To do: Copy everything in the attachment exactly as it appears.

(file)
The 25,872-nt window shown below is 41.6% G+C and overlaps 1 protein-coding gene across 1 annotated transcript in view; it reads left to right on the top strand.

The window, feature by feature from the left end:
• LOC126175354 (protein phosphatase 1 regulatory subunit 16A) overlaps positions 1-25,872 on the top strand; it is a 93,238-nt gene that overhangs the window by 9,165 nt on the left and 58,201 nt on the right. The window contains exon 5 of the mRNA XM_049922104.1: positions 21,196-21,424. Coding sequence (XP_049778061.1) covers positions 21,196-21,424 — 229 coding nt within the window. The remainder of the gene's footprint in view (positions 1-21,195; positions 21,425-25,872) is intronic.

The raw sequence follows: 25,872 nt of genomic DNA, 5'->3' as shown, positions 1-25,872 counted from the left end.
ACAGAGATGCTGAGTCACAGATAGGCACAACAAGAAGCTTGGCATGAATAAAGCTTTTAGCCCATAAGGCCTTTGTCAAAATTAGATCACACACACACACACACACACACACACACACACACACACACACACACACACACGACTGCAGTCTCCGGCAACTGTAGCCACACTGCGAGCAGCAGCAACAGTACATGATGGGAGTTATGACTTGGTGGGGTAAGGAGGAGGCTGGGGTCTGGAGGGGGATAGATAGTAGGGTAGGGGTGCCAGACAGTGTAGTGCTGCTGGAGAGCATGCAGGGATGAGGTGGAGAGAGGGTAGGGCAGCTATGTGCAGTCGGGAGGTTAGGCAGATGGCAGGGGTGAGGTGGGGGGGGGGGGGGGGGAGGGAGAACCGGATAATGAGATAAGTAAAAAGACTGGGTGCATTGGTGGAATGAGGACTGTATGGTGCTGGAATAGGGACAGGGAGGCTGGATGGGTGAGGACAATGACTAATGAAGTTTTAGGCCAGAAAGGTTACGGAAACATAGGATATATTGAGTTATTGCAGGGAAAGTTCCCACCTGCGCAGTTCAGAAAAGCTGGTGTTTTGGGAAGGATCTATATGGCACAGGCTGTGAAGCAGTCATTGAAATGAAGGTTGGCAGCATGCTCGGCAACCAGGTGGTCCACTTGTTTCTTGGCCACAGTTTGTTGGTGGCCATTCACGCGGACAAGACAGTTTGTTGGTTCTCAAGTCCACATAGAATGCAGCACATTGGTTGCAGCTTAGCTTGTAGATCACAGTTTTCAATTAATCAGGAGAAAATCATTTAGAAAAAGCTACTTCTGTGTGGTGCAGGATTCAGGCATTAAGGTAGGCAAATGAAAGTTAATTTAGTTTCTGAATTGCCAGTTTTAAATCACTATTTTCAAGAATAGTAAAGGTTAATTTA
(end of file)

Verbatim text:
The 25,872-nt window shown below is 41.6% G+C and overlaps 1 protein-coding gene across 1 annotated transcript in view; it reads left to right on the top strand.

The window, feature by feature from the left end:
• LOC126175354 (protein phosphatase 1 regulatory subunit 16A) overlaps positions 1-25,872 on the top strand; it is a 93,238-nt gene that overhangs the window by 9,165 nt on the left and 58,201 nt on the right. The window contains exon 5 of the mRNA XM_049922104.1: positions 21,196-21,424. Coding sequence (XP_049778061.1) covers positions 21,196-21,424 — 229 coding nt within the window. The remainder of the gene's footprint in view (positions 1-21,195; positions 21,425-25,872) is intronic.

The raw sequence follows: 25,872 nt of genomic DNA, 5'->3' as shown, positions 1-25,872 counted from the left end.
ACAGAGATGCTGAGTCACAGATAGGCACAACAAGAAGCTTGGCATGAATAAAGCTTTTAGCCCATAAGGCCTTTGTCAAAATTAGATCACACACACACACACACACACACACACACACACACACACACACACACACACACGACTGCAGTCTCCGGCAACTGTAGCCACACTGCGAGCAGCAGCAACAGTACATGATGGGAGTTATGACTTGGTGGGGTAAGGAGGAGGCTGGGGTCTGGAGGGGGATAGATAGTAGGGTAGGGGTGCCAGACAGTGTAGTGCTGCTGGAGAGCATGCAGGGATGAGGTGGAGAGAGGGTAGGGCAGCTATGTGCAGTCGGGAGGTTAGGCAGATGGCAGGGGTGAGGTGGGGGGGGGGGGGGGGGAGGGAGAACCGGATAATGAGATAAGTAAAAAGACTGGGTGCATTGGTGGAATGAGGACTGTATGGTGCTGGAATAGGGACAGGGAGGCTGGATGGGTGAGGACAATGACTAATGAAGTTTTAGGCCAGAAAGGTTACGGAAACATAGGATATATTGAGTTATTGCAGGGAAAGTTCCCACCTGCGCAGTTCAGAAAAGCTGGTGTTTTGGGAAGGATCTATATGGCACAGGCTGTGAAGCAGTCATTGAAATGAAGGTTGGCAGCATGCTCGGCAACCAGGTGGTCCACTTGTTTCTTGGCCACAGTTTGTTGGTGGCCATTCACGCGGACAAGACAGTTTGTTGGTTCTCAAGTCCACATAGAATGCAGCACATTGGTTGCAGCTTAGCTTGTAGATCACAGTTTTCAATTAATCAGGAGAAAATCATTTAGAAAAAGCTACTTCTGTGTGGTGCAGGATTCAGGCATTAAGGTAGGCAAATGAAAGTTAATTTAGTTTCTGAATTGCCAGTTTTAAATCACTATTTTCAAGAATAGTAAAGGTTAATTTA